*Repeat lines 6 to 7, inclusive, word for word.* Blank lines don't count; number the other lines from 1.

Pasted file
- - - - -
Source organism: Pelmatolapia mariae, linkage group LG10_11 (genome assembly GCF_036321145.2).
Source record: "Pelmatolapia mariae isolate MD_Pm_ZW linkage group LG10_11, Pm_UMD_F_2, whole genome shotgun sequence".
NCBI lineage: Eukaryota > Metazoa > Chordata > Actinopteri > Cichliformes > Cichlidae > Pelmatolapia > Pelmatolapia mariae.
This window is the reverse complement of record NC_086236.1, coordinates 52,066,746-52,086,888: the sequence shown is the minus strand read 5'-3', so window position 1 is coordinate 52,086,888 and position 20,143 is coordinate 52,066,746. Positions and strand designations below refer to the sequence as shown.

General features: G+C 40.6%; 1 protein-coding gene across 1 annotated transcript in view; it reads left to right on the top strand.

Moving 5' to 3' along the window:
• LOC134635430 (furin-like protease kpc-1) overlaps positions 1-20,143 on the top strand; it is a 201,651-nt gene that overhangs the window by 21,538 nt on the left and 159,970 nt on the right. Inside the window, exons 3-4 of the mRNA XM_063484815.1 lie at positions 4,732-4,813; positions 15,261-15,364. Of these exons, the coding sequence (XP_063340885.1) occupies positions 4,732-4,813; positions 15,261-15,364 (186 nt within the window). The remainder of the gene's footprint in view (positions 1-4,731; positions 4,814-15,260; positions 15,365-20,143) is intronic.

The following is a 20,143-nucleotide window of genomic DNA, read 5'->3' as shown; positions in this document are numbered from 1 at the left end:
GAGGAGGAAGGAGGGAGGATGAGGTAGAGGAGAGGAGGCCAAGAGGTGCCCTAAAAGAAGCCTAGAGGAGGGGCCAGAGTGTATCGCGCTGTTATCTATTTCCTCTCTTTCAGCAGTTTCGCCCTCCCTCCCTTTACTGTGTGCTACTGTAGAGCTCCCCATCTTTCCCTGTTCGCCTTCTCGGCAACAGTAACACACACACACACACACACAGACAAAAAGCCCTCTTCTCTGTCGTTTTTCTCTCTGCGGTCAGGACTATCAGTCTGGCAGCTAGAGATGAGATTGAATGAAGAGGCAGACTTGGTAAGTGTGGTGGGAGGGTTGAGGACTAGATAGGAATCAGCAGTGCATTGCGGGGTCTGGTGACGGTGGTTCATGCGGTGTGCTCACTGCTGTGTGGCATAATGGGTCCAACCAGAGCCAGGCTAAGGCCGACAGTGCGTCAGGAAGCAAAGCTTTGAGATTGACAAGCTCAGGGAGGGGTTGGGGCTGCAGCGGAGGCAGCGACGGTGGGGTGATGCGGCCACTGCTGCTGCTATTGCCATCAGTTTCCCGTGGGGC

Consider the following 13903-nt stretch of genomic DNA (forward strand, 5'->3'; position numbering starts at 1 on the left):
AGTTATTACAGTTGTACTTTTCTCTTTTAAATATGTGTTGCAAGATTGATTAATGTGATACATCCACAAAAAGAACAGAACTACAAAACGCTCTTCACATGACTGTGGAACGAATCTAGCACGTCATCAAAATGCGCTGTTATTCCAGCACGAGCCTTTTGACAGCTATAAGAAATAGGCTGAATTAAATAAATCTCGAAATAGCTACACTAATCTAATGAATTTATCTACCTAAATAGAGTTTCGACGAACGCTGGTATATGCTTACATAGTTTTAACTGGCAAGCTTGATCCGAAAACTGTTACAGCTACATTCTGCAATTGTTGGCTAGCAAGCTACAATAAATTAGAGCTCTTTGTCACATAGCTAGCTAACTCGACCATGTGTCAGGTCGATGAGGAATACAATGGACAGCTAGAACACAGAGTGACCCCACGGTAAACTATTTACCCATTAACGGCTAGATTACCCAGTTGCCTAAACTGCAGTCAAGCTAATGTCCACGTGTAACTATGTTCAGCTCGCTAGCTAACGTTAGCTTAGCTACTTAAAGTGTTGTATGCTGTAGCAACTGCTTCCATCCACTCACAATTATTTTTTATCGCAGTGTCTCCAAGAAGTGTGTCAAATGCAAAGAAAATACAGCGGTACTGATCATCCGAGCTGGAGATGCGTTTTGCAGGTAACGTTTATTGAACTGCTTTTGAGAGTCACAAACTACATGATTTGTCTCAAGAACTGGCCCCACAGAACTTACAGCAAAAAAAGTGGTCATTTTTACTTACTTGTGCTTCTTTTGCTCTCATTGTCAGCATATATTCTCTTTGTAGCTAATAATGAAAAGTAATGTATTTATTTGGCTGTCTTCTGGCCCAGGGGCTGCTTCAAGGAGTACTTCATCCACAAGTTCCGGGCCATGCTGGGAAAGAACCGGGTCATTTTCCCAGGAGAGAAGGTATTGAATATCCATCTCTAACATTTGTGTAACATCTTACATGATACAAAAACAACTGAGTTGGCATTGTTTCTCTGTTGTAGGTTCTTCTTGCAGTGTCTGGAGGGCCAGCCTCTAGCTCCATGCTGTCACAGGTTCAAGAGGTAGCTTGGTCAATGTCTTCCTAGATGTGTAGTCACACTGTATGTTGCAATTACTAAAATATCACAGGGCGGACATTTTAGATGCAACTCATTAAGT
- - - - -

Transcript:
Moving 5' to 3' along the window:
• LOC134635430 (furin-like protease kpc-1) overlaps positions 1-20,143 on the top strand; it is a 201,651-nt gene that overhangs the window by 21,538 nt on the left and 159,970 nt on the right. Inside the window, exons 3-4 of the mRNA XM_063484815.1 lie at positions 4,732-4,813; positions 15,261-15,364. Of these exons, the coding sequence (XP_063340885.1) occupies positions 4,732-4,813; positions 15,261-15,364 (186 nt within the window). The remainder of the gene's footprint in view (positions 1-4,731; positions 4,814-15,260; positions 15,365-20,143) is intronic.